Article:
Kate Adie introduces dispatches from correspondents in Turkey, Malaysia, Mauritius, Senegal and the United Statesd.
It looks as if there may be far-reaching consequences after the weekend referendum in Turkey. Voters there were asked to consider constitutional changes promoted by the country's prime minister Recep Tayyip Erdogan.
Mr.Erdogan faced strong opposition from secular parties, who have repeatedly accused him of abusing his power and seeking to turn Turkey into an Islamic state.
Jonathan Head, who followed the prime minister's campaign, explains how the referendum became a test of Mr.Erdogan's political strength -- one he passed by winning a clear majority.
What do you do if your date suggests you both go to a secluded spot? If you are thinking - "giggle winningly" then don't expect many marks in Malaysia's schools. A course being trialled in some Malaysian schools suggests excuses such as "I'm not feeling well" - headache I should think - "Did you watch Akademi Fantasia last night?" and "I have to go - I just remembered something!" The idea of providing more sex education has come about because hundreds of unwanted babies have been found abandoned in recent years; some were left in Muslim prayer halls, others on riverbanks, some even on top of rubbish bins. Many were found dead. As Jennifer Pak in Kuala Lumpur has been finding out it's thought most were abandoned by unmarried mothers.
While Malysian children face sex education classes in the West African state of Senegal thousands of school boys sometimes get no lessons at all. Instead they are forced - by their teachers -- to go out and beg. These are the Talibes - that is pupils at Islamic boarding schools. Many are beaten if they come back empty handed. The government has just prosecuted a group of teachers, but none were sent to prison. Human Rights workers call it slavery. But as he followed the story, my colleague Angus Crawford found the issues it raise were more complicated than he had anticipated ...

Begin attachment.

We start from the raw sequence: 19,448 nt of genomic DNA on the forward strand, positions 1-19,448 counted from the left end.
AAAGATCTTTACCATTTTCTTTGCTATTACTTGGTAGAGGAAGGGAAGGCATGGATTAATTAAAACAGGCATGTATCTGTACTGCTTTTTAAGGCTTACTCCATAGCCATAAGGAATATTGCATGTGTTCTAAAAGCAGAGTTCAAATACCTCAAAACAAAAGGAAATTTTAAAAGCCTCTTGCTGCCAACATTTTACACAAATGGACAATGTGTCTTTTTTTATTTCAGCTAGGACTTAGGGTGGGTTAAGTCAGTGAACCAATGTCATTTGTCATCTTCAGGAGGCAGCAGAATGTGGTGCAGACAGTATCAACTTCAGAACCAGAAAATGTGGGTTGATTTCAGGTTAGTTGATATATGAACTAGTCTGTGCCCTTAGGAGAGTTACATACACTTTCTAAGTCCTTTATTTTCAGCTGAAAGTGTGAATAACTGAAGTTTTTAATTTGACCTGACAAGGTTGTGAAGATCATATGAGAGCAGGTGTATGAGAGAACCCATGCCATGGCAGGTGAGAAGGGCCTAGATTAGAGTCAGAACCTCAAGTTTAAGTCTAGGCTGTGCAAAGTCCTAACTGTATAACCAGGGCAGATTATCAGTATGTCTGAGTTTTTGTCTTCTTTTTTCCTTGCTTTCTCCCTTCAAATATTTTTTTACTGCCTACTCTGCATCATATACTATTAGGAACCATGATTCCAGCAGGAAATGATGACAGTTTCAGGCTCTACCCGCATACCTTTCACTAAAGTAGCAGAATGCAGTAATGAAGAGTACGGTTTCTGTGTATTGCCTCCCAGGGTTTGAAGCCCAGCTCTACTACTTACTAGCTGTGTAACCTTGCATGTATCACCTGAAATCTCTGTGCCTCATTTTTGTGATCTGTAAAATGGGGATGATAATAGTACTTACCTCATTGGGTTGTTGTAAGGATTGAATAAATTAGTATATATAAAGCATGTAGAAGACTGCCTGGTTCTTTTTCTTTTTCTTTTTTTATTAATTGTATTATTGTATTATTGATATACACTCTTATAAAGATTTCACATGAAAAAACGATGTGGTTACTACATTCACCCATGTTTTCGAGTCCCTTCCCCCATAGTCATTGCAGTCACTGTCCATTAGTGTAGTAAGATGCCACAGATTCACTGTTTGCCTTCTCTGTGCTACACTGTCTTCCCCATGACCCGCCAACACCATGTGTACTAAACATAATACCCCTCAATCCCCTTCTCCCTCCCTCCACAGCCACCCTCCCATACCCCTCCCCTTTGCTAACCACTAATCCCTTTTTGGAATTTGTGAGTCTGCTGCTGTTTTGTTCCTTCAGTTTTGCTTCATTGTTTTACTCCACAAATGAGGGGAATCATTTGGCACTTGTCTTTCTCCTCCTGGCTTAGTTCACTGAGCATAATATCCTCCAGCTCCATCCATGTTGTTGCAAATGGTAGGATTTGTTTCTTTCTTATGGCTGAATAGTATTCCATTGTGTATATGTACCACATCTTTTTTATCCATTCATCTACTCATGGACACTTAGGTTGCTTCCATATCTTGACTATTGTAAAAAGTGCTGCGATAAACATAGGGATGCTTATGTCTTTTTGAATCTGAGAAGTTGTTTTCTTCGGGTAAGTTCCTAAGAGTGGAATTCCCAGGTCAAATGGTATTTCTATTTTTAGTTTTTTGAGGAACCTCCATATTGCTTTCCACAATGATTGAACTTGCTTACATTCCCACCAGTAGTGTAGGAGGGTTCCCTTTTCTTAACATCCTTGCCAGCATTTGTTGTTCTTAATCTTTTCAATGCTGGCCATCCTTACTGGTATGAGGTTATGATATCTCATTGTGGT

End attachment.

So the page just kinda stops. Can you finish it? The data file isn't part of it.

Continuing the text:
The death was announced this week of a man described by one senior lawyer as the greatest English judge since the second world war - human rights champion Lord Bingham of Cornhill. One of the many high profile cases he dealt with concerned two thousand people from the Chagos Islands in the Indian Ocean. The British forced them to move to Mauritius in 1960 so that a military base could be built on their biggest island, Diego Garcia. It's now used, primarily, by the American military, as an air base. Lord Bingham said Britain should not have used the royal prerogative to "exile an indigenous population from its homeland". The European Court of Human Rights is due to rule soon on the case. Lorraine Mallender's been back to Mauritius to meet some of those who were forced to set up home there.
For almost a century now Hollywood has attracted people dreaming of stardom. Those who make it are ushered into an exclusive world with their own neighbourhoods above Sunset Strip and in Beverly Hills, their own holiday resorts in Aspen, Monte-Carlo and Saint Tropez, and their own restaurants, shops, tailors and hairdressers. And for men of a certain age, and with a certain old-fashioned style, they even have their own grooming parlour. Zeb Soanes has been paying it a visit.
The man shaping Turkey's destiny
Jonathan Head explains how Prime Minister Recep Tayyip Erdogan is establishing himself as the most powerful political figure in his Turkey's recent history.
Relationship tips for Malaysia's school children
In Kuala Lumpur, Jennifer Pak learns about Malaysia's plans for more sex education in schools.
On the trail of Senegal's school boy beggars
Angus Crawford finds family relationships can be more complicated than he anticipated and asks questions about his own involvement in a story.
Exiled from the Chagos Islands
Lorraine Mallender meets some Chagossians who were forced to set up home in Mauritius in 1960 to make way for a military base.
Hollywood barber's tales of the stars
Zeb Soanes visits a barber's shop in Beverly Hills which boasts of grooming some of Tinsel Town's greatest personalities
Kate Adie's Memorable Moments from FOOC
How to be a foreign correspondent
Pick of From Our Own Correspondent